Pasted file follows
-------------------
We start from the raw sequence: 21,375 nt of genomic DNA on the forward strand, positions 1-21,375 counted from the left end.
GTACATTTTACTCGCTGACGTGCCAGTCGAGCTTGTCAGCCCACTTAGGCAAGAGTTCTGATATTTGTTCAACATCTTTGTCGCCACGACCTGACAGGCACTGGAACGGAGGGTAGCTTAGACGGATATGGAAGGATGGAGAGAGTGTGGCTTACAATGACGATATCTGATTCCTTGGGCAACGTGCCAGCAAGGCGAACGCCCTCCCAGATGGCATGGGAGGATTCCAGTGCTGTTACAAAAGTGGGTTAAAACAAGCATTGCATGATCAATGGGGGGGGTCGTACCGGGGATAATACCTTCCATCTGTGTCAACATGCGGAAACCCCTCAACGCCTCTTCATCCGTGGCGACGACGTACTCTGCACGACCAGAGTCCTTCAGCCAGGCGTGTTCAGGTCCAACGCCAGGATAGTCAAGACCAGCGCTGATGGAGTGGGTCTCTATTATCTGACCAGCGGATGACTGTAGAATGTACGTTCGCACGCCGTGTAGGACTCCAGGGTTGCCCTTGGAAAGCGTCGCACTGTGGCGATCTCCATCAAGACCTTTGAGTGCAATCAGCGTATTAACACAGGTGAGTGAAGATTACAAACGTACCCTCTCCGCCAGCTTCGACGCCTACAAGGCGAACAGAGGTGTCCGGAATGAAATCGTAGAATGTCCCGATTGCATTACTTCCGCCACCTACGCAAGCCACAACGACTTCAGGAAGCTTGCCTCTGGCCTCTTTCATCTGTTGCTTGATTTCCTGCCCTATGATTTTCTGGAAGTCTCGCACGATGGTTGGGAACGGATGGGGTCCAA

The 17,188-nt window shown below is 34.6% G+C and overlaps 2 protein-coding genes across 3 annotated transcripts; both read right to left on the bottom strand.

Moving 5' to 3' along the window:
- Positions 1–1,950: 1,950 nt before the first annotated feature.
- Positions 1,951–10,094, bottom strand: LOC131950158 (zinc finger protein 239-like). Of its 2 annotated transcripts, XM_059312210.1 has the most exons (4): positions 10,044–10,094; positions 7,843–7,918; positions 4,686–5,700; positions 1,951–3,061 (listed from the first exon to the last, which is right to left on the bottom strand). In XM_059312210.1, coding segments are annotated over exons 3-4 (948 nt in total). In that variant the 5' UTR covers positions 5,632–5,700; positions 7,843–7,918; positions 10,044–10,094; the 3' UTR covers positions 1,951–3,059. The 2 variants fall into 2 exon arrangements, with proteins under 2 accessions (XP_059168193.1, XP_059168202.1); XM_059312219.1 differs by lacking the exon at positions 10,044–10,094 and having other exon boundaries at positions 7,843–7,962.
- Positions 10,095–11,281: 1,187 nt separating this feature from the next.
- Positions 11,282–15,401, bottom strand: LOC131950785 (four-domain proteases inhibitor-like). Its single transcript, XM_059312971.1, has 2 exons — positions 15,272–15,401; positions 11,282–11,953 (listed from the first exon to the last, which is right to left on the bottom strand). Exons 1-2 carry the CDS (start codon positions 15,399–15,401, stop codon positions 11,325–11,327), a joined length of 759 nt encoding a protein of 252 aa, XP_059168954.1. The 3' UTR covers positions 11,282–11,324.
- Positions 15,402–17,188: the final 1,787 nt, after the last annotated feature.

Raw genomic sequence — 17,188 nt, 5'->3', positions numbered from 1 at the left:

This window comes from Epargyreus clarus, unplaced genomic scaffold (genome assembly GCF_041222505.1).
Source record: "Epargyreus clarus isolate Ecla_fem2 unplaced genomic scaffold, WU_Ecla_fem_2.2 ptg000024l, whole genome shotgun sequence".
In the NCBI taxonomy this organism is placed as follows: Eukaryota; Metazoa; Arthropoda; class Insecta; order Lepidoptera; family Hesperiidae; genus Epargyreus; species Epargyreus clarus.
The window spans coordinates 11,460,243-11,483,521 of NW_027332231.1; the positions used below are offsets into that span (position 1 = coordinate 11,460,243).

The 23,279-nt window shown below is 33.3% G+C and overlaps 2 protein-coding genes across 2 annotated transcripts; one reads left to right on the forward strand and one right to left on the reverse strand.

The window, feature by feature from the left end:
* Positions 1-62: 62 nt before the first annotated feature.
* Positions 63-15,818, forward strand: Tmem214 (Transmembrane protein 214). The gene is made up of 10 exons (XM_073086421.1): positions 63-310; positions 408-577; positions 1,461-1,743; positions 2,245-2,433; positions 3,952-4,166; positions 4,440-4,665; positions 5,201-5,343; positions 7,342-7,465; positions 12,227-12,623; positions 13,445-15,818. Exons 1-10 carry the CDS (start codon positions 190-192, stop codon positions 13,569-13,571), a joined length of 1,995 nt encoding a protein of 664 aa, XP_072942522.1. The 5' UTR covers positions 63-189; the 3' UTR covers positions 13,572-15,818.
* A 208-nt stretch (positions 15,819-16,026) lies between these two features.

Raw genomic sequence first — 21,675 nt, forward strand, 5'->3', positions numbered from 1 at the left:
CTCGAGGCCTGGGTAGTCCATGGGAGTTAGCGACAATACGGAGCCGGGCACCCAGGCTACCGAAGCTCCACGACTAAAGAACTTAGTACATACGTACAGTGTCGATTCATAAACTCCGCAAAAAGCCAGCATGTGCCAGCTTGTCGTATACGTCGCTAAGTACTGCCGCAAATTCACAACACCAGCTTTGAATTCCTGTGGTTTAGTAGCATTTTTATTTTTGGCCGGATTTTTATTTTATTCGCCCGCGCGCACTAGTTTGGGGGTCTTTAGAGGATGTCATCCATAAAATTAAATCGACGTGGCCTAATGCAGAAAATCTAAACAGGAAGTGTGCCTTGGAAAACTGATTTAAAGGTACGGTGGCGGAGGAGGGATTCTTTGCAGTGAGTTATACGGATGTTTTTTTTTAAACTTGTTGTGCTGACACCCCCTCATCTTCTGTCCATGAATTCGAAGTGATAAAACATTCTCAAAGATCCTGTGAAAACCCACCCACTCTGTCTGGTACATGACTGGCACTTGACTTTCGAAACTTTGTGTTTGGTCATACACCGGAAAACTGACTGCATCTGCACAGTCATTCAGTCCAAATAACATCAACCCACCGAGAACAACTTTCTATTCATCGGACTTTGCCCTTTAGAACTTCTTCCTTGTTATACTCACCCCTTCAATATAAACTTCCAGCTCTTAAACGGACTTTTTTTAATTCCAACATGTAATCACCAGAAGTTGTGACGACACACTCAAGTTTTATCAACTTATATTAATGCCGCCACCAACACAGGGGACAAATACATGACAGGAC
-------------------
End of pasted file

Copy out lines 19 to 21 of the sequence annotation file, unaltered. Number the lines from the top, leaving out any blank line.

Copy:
* A 208-nt stretch (positions 15,819-16,026) lies between these two features.

Raw genomic sequence first — 21,675 nt, forward strand, 5'->3', positions numbered from 1 at the left:
CTCGAGGCCTGGGTAGTCCATGGGAGTTAGCGACAATACGGAGCCGGGCACCCAGGCTACCGAAGCTCCACGACTAAAGAACTTAGTACATACGTACAGTGTCGATTCATAAACTCCGCAAAAAGCCAGCATGTGCCAGCTTGTCGTATACGTCGCTAAGTACTGCCGCAAATTCACAACACCAGCTTTGAATTCCTGTGGTTTAGTAGCATTTTTATTTTTGGCCGGATTTTTATTTTATTCGCCCGCGCGCACTAGTTTGGGGGTCTTTAGAGGATGTCATCCATAAAATTAAATCGACGTGGCCTAATGCAGAAAATCTAAACAGGAAGTGTGCCTTGGAAAACTGATTTAAAGGTACGGTGGCGGAGGAGGGATTCTTTGCAGTGAGTTATACGGATGTTTTTTTTTAAACTTGTTGTGCTGACACCCCCTCATCTTCTGTCCATGAATTCGAAGTGATAAAACATTCTCAAAGATCCTGTGAAAACCCACCCACTCTGTCTGGTACATGACTGGCACTTGACTTTCGAAACTTTGTGTTTGGTCATACACCGGAAAACTGACTGCATCTGCACAGTCATTCAGTCCAAATAACATCAACCCACCGAGAACAACTTTCTATTCATCGGACTTTGCCCTTTAGAACTTCTTCCTTGTTATACTCACCCCTTCAATATAAACTTCCAGCTCTTAAACGGACTTTTTTTAATTCCAACATGTAATCACCAGAAGTTGTGACGACACACTCAAGTTTTATCAACTTATATTAATGCCGCCACCAACACAGGGGACAAATACATGACAGGAC